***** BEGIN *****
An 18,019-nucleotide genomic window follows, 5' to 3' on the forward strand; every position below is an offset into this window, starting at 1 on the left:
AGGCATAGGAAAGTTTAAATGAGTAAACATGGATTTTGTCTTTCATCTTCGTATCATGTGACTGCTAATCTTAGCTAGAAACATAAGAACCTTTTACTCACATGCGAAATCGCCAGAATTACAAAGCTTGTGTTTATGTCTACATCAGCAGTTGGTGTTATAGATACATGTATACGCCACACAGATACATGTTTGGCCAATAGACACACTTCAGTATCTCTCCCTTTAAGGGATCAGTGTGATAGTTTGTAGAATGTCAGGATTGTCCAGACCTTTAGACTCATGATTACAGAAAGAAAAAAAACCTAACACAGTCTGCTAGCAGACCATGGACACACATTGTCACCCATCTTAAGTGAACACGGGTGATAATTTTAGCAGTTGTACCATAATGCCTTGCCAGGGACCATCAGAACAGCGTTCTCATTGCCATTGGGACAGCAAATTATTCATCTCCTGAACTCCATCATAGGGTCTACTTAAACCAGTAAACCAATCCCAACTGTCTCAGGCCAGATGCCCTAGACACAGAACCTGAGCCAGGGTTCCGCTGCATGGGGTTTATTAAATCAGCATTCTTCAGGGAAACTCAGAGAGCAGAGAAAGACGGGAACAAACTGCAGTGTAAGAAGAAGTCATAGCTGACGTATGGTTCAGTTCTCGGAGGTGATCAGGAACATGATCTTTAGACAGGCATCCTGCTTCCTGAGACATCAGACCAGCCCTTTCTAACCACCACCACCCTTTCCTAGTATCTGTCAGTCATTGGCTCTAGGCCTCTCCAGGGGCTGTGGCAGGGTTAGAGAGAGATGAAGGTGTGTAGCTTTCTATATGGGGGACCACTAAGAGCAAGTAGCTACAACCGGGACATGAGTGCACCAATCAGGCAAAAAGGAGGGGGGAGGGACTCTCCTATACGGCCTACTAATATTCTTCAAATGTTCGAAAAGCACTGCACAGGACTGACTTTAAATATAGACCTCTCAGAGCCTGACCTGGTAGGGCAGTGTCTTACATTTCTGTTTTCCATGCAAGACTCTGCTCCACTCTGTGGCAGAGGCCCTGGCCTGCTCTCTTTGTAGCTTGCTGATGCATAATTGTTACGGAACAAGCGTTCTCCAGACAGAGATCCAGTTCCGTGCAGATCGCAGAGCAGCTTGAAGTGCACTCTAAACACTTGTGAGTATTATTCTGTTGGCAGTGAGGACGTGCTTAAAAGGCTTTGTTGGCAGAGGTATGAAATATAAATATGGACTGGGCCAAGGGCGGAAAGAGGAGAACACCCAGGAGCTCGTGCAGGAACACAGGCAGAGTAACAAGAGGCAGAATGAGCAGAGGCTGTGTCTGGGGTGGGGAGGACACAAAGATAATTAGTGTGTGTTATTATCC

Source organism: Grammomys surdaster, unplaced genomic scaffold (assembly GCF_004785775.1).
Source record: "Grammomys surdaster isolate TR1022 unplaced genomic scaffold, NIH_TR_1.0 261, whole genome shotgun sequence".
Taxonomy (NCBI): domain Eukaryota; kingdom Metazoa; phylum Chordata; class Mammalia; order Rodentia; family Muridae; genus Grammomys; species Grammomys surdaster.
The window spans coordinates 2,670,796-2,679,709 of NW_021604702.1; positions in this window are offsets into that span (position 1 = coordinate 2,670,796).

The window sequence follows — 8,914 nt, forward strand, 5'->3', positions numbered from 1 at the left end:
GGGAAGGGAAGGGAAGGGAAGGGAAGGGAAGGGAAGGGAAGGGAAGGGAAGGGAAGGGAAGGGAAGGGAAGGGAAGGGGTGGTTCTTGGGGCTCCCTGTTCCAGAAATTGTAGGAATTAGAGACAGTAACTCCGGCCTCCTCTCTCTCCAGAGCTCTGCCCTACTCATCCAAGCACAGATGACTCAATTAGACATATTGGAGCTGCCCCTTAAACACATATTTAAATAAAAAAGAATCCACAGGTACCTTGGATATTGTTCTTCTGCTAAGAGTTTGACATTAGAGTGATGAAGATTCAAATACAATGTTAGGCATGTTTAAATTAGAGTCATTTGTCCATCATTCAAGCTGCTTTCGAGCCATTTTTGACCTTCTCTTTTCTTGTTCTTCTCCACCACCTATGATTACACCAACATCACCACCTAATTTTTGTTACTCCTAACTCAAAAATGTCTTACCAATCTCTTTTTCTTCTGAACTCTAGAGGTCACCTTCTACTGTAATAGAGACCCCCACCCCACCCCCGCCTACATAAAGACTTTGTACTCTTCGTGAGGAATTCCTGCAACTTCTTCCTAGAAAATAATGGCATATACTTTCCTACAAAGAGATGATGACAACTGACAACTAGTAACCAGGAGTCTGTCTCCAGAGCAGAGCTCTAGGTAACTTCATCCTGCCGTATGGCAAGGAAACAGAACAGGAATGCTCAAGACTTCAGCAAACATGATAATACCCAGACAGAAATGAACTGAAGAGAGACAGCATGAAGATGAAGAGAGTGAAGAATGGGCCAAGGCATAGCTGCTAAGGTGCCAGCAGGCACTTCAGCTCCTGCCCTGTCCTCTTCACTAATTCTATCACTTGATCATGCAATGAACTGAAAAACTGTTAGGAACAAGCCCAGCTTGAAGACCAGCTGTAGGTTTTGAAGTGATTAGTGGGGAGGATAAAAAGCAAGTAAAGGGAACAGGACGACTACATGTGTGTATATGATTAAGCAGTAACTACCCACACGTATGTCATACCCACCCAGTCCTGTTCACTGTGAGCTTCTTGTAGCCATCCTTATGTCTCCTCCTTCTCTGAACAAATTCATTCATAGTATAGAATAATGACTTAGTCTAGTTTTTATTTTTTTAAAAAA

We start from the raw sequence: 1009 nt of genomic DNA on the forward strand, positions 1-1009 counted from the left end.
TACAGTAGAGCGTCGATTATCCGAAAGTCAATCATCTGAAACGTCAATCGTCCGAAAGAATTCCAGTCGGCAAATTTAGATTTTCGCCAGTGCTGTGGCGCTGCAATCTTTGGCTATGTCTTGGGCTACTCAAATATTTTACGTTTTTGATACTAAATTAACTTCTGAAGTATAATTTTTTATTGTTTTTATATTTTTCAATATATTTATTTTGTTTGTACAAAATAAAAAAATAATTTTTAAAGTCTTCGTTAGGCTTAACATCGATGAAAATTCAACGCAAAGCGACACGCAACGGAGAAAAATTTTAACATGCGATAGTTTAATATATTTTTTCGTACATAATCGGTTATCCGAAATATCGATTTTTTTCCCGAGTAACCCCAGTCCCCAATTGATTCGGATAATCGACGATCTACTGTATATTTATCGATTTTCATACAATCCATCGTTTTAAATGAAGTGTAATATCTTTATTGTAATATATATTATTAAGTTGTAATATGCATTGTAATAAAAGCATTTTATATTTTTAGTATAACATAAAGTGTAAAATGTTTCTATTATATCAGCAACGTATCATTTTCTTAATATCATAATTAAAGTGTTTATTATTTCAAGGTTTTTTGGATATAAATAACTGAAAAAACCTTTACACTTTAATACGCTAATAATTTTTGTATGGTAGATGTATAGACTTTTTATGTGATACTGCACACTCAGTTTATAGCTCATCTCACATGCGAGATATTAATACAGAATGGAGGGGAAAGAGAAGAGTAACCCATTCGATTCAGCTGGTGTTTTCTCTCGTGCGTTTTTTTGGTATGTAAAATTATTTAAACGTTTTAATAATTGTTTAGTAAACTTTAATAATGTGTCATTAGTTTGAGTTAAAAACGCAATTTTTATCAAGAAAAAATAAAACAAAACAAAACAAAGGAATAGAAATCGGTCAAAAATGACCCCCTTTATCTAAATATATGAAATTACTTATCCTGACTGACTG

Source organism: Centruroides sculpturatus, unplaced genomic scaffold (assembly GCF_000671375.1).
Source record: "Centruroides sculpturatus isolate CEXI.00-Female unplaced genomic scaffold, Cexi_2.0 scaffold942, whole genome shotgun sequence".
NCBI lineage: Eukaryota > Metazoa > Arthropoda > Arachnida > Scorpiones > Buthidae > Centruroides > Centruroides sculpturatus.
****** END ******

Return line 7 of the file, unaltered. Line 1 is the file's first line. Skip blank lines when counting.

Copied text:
The window sequence follows — 8,914 nt, forward strand, 5'->3', positions numbered from 1 at the left end: